Grounds for victory in Australia

England bowling great and Ashes winner Bob Willis explains exactly what the tourists will face at each of the five venues Down Under as they attempt to retain their grip on the little urn
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The Independent Online

First test: Brisbane

There is always some encouragement for bowlers in the first three hours of the Gabba Test, but you must pitch the new ball up a bit more than you generally think you need to. You don't want batsmen being able to leave the ball on length and getting their sights set with the help of deliveries that are too short.

The new ball should swing, especially if it is humid, but for how long is the big question. Not long, probably, so bowlers can forget about the luxury of a settling-in period – they need to be bang on the line and length straight away because all too soon the pitch is likely to be very good for batting.

Yes, there have been some low scores in domestic cricket at the Gabba this season and Cricket Australia are very keen to get their team back to winning ways. But like any set of chief executives around the world they don't want the match finishing too soon. So perhaps this Test pitch will be a bit spicier than most of the others but I don't think we'll see anything untoward.

Second test: Adelaide

It could have been a bit of propaganda but Shane Warne thinks the Adelaide Oval pitch isn't as flat as it used to be – which was the flattest of Australia's five Ashes venues and extremely hard work for all bowlers.

Warne tells me that on days four and five it will definitely take big spin. But despite that, and provided the sky is clear and blue to offer the seam and swing bowlers little encouragement, it is hard to see it being anything other than a batting paradise, so I would have thought if there is to be a draw in the series it may well be here.

Slightly more defensive fields than normal are generally the order of the day. Although the ground has been rebuilt there are still very short square boundaries and you must get your angles right as a captain to try to protect the backward point and third man area – making sure the man on the fence is in the right place to cut off the four.

If Warne is right, or even half right, then Swann should have a more successful time in Adelaide than Brisbane.

Third test: Perth

The WACA wicket used to be the fastest in the world without a doubt. But since they slightly changed the angle of the square some time ago a lot of the pace seems to have gone and it has become a pretty comfortable pitch for batsmen.

Even so, I would like England to consider giving Finn the new ball here because if he gets into his stride and starts bowling the faster side of fast-medium then the extra bounce he'll get with the new ball could make him a real handful.

One factor never to be discounted here is the "Fremantle Doctor", the wind which gets up in the afternoon. Before the angle change, it used to blow straight down the wicket whereas now it is more over the bowler's left shoulder. What is for certain is that Swann will have to bowl a lot of overs, because Anderson may be able to climb up the cellar steps, as we used to say, but you can't see either Broad or Finn bowling effectively against the wind for any length of time.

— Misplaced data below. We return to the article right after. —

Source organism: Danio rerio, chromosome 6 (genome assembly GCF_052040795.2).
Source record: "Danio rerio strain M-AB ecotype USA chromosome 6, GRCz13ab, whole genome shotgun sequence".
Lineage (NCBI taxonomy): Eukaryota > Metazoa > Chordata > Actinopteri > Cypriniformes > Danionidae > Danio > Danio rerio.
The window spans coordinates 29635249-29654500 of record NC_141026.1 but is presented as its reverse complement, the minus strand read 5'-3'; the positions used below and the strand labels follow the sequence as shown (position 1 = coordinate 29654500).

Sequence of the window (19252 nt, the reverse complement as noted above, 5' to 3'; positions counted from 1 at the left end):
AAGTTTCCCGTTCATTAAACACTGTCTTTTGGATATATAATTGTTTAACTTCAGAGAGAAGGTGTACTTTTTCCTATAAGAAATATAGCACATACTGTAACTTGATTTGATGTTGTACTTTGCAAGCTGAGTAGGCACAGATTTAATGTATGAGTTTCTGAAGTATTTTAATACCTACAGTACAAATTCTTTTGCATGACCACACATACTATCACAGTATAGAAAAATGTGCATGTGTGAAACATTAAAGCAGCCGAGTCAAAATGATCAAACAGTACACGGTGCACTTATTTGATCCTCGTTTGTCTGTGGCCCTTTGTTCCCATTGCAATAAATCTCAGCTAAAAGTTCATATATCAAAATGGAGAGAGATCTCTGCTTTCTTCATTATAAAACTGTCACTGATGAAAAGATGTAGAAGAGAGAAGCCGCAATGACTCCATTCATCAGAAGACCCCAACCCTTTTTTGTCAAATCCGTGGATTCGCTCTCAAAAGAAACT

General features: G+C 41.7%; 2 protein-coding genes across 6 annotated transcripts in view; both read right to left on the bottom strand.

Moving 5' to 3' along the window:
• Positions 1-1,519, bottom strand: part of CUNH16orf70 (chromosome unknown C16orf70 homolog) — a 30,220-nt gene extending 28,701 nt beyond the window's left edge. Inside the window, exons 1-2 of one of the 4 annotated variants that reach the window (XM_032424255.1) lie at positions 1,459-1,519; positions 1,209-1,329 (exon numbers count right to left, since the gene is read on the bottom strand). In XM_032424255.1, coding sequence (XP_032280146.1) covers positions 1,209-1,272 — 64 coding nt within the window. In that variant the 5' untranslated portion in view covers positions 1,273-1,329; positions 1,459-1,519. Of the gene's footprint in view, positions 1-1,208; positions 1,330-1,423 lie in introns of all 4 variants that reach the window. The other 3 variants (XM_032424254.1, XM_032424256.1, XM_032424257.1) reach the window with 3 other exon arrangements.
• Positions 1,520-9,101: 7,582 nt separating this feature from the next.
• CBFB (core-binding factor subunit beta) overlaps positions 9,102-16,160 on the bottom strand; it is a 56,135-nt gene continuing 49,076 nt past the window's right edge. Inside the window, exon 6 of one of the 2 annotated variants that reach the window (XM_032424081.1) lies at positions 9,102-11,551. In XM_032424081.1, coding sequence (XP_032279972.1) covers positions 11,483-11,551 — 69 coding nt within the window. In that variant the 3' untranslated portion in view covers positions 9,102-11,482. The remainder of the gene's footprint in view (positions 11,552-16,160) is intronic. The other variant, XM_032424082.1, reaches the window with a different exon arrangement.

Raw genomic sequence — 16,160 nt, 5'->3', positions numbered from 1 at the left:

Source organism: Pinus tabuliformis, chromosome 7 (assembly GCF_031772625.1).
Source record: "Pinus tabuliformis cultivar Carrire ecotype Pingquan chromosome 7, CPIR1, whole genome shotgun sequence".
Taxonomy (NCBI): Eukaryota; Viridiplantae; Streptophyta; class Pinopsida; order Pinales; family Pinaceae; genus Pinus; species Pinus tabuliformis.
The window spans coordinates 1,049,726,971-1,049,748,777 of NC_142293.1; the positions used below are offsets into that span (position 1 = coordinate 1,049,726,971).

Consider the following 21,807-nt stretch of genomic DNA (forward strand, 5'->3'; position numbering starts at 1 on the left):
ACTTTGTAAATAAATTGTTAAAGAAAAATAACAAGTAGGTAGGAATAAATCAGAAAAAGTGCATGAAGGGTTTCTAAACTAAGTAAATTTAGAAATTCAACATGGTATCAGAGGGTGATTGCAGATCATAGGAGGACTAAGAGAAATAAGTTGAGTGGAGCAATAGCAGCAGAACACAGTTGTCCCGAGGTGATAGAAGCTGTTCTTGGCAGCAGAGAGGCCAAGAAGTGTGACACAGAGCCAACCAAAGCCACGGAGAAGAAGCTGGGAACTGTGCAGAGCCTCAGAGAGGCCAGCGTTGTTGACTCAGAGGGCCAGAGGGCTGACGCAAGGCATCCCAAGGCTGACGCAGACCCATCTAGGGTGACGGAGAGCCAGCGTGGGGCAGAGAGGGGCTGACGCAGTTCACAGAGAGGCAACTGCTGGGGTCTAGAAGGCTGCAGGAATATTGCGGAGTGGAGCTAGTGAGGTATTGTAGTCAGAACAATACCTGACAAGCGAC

The good news is that the "Doctor" can help Swann to get drift and dip even if there is no spin.

Fourth test: Melbourne

The MCG was fairly bowler-friendly 20 or so years ago. But post World Series Cricket, and with the art of drop-in pitches having been perfected, it is a pretty placid batting strip for Test cricket. In fact, the one problem I see with these drop-in pitches is that they don't deteriorate.

Much less predictable here is the weather: they talk about having four seasons in a day there, and they're not wrong. I seem to remember when they started the last Ashes Test there on Boxing Day 2006 it was 9C. But it is just as likely to be up to 43C with the wind coming off the desert, so you have to be pretty adaptable.

Calcutta's Eden Gardens and the MCG were the two most awe-inspiring places I played in terms of crowd numbers – not always entirely comfortable for the visitors, though, because the Victorians really get behind the home side and give the opposition fielders a bit of a going over.

The team whose seamers are most accurate will have the best chance.

Fifth test: Sydney

This is the place where England could play two spinners. Yes, it would be tough on Panesar to have to step up to the plate and deliver a big performance after mostly carrying drinks and sitting on his backside for four or five weeks. But if they were 2-1 down and had to win at the SCG to square the series and retain the Ashes I hope they would have the courage to pick two spinners and leave out a batsman. I don't think England could get away with using only two seamers to accommodate a second spinner so a batsman would have to be sacrificed.

Over the last 30 years the pitch has always turned pretty dramatically on days four and five – and sometimes as early as day three – so England would need to look at their options.

The SCG is nowhere near as big as the MCG but the atmosphere inside the ground can still be fairly intimidating. And if the destiny of the Ashes is at stake – which I think could be the case – it will be no place for nervous cricketers. Or nervous watchers for that matter.